Wellington Radu is Head of Programmes at Media Monitoring Africa, South Africa. He is interested in information and communication technologies, human rights and sustainable development. Wellington holds a Masters Degree in Development Sociology from Wits University and a certificate in Human Rights Theory and Practice from the University of Cape Town.
Aside from the diversity of the participants, the length and breadth and maybe depth of the topics discussed, there was something really special about the second African School on Internet Governance (AfriSIG2014). I say so because I am one of the participants who had the privilege of attending both the first AfriSIG in Durban in 2013 and the 2014 edition held in Mauritius.
While Durban was great, the group was much smaller and so was the venue. Participants also stayed at two different places (read hotels). This time around the venue was superb and the group was much bigger and we all stayed at the same place.
We also slept together. (I’m sure those whose first language is not English would understand what I mean. Of course this is an assumption). I mean we shared rooms in pairs. How we were paired only the organisers know but am sure they did their homework.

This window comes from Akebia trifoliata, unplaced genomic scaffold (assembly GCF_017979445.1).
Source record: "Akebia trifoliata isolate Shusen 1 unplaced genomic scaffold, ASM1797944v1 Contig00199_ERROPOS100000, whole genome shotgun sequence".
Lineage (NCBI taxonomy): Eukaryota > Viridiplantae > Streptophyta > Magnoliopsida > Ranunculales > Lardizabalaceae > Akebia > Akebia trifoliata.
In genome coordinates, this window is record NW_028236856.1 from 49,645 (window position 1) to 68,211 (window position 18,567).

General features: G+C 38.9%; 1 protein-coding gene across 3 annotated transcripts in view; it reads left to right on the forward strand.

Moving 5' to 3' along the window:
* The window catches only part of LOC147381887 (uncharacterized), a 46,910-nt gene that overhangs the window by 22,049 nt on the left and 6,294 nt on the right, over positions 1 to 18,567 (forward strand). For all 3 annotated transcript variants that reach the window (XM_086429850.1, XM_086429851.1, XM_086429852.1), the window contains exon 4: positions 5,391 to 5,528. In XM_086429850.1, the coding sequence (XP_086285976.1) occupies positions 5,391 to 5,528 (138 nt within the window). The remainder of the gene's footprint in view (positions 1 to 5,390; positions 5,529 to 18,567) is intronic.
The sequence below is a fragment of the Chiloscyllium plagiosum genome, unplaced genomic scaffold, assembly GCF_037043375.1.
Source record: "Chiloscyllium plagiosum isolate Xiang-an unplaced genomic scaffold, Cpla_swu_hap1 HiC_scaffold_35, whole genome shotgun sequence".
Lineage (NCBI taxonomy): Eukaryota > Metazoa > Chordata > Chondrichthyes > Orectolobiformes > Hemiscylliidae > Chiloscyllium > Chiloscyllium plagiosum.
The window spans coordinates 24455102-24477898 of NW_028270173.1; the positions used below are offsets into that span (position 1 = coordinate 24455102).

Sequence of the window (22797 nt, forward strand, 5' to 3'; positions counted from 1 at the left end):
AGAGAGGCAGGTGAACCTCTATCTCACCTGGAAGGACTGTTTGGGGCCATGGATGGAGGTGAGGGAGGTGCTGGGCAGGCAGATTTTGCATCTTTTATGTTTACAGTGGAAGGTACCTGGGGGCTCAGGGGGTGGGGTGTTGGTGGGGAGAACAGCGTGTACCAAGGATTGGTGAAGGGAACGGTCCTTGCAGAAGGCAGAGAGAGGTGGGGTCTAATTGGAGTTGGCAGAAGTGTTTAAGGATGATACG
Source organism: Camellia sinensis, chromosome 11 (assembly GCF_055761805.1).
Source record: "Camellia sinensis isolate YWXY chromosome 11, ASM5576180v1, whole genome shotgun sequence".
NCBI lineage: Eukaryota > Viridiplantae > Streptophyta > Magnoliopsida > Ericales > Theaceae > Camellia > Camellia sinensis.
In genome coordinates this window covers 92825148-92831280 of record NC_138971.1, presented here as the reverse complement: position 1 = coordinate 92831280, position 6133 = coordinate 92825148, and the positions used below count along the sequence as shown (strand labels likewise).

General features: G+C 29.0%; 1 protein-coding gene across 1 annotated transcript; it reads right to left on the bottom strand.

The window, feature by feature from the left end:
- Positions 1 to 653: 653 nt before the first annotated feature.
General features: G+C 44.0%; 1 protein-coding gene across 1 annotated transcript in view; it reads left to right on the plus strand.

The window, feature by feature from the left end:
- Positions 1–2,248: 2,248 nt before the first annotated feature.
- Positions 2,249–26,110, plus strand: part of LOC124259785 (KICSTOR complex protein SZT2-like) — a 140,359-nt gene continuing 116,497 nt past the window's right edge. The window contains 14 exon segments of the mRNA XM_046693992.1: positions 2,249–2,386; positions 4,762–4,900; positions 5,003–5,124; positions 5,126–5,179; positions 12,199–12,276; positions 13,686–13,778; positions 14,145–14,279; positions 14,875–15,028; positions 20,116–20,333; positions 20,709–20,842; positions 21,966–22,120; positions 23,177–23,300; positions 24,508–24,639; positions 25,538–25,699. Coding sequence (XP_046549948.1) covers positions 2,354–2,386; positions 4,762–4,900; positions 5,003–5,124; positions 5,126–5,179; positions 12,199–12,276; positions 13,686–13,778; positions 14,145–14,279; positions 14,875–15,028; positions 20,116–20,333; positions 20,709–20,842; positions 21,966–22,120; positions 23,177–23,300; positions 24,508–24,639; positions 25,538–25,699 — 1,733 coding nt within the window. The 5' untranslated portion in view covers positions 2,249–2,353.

Before I keep digressing, I must say most of the discussions in Durban pretty much ended in the sessions (of course I’m exaggerating) but the discussions could not go on through the night because the other participants had to find their way to their respective places of rest.
One special aspect of AfriSIG2014 that I hope some of my fellow participants would agree with is The Table. I call it The Table capital ‘T’ because everyone was welcome and everyone was equal irrespective of race, colour, religion, sex, sexual orientation, national origin, ability status or any other characteristic you can think of. There was no faculty, no organisers, no resource persons and no participants – we were all equal.
How The Table came to be constituted after the sessions and undercover of darkness I don’t know but I do know that the discussions were robust. The mouthful, ‘multistakehoooolderism’, was dissected up, down and sideways. Issues of social justice were brought into the equation by none other than Thomas Isidore Noël Sankara himself aka Henry Makori.
The beauty about The Table was that ideas were put to the test, they were debated, and consensus however rough it may be was not necessarily the end game. The table heard discussions that it probably never heard given the clientele that Tamasa Resort had at the time. (Again this is an assumption).
What The Table showed me is that despite a plethora of challenges we all know about, Africa has a bright future as Africans of different persuasions were willing to listen to each other and test each other’s persuasions. Whether one believed in any ‘ism’ or ‘isms’ didn’t matter. What mattered was how we take Africa forward in the internet governance space.
Had it not been for AfriSIG2014, I wouldn’t have had a chance to hear from other young Africans about what they are willing and going to do to take this lovely continent forward. I encourage those who will be attending future African schools on internet governance to carry on the spirit, that way AfriSIG will remain the fountain of ideas.